Birder's Guide

MAR 2016

Birder's Guide is the American Birding Association's newest publication. Each issue focuses on a key subject, providing tips from experienced birders on a wide variety of topics like Travel, Listing & Taxonomy, Gear, and Conservation & Community.

Issue link: http://bg.aba.org/i/649554

Contents of this Issue

Navigation

Page 17 of 75

16 Birder's Guide to Travel | March 2016 20 Best Birds in Australia mainly restricted to open eucalyptus woodlands and moist forests in the southeast. They also move into suburbs during the winter. The family groups or small focks they usually travel in can be surprisingly inconspicuous (for a cockatoo) until you hear their distinctive "creaky door" call. Birders moving quietly and looking up in the right habitat may spot a party feeding unconcernedly above. #6 • Malleefowl (Leipoa ocellata) Megapodes are just fantastic, and this Australian endemic is the only member of its family to thrive in temperate regions. An intricate pattern of muted colors renders the Malleefowl a master of camoufage. It easily blends in with the mallee—its threatened, namesake habitat of low-growing eucalypts and shrubs. When you fnally see a bird move, it reveals subtle black and white markings on the neck, a rufous throat, and white bars across a blotchy back. During the breeding sea- son, males tend a nest mound that can exceed 3 feet in height and 12 feet in diameter. Eggs are buried in the sandy center along with rotting vegetation that provides heat for incuba- tion. Watching one of these large birds silently walk through pristine mallee is an unforgettable sight. #7 • Golden Bowerbird (Prionodura newtoniana) I could have chosen any of Australia's bowerbirds to in- clude on this list. Half of the world's bowerbirds occur in Australia, each with a distinctive bower and display. Restricted to the Atherton Tablelands in northeastern Australia, the Golden Bowerbird has one of the smallest ranges of any Australian bowerbird. Males are entirely yellow with a darker, olive mask and wings and a golden crown. Their bower consists of two maypoles three feet apart and a horizontal branch serving as a connection. The bower is also decorated with whitish lichens. Males will tirelessly fx and rearrange their bowers between bouts of uttering their mechanical song. #8 • Rainbow Pitta (Pitta iris) This is Australia's endemic member of a family that is most diverse in Southeast Asia, and what a bird it is! Jet black un- derparts transition into a blood red vent, and an iridescent turquoise shoulder patch pops out from a leaf green back. A rusty crown stripe accentuates the black head. Rainbow Pittas are restricted to monsoon forest and wetter habitats of the Northern Territory. Relatively easy to see for a pitta, individuals hop confdently across leaf litter in search of prey, including small lizards and large insects. This was the frst species of pitta I have seen, so it will always hold a special place for me. #9 • Splendid Fairywren (Malurus splendens) Fairywrens are some of Australia's most beloved birds. Family groups of up to half a dozen individuals move boldly # 5 # 6 # 7 Photo © David Cook Photo © Dave Curtis Photo © Mark Sanders (EcoSmart Ecology)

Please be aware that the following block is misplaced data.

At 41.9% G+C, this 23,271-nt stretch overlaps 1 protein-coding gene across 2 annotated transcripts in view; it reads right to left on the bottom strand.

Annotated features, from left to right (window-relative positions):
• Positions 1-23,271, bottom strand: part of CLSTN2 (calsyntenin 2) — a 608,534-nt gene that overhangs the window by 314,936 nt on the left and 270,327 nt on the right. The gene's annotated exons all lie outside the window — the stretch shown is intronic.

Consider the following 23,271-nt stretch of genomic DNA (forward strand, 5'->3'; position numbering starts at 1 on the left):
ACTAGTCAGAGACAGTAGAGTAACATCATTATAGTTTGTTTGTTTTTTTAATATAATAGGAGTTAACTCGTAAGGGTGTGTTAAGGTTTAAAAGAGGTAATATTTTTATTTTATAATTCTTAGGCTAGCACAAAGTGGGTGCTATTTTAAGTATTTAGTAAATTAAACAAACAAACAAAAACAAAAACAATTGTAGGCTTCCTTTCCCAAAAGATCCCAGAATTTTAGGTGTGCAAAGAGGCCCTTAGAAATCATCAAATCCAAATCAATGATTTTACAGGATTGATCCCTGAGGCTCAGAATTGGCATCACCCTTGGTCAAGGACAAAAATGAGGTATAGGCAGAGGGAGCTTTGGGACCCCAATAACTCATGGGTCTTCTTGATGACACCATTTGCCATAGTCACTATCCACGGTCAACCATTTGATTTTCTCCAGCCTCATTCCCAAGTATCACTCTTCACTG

Articles in this issue

Archives of this issue

view archives of Birder's Guide - MAR 2016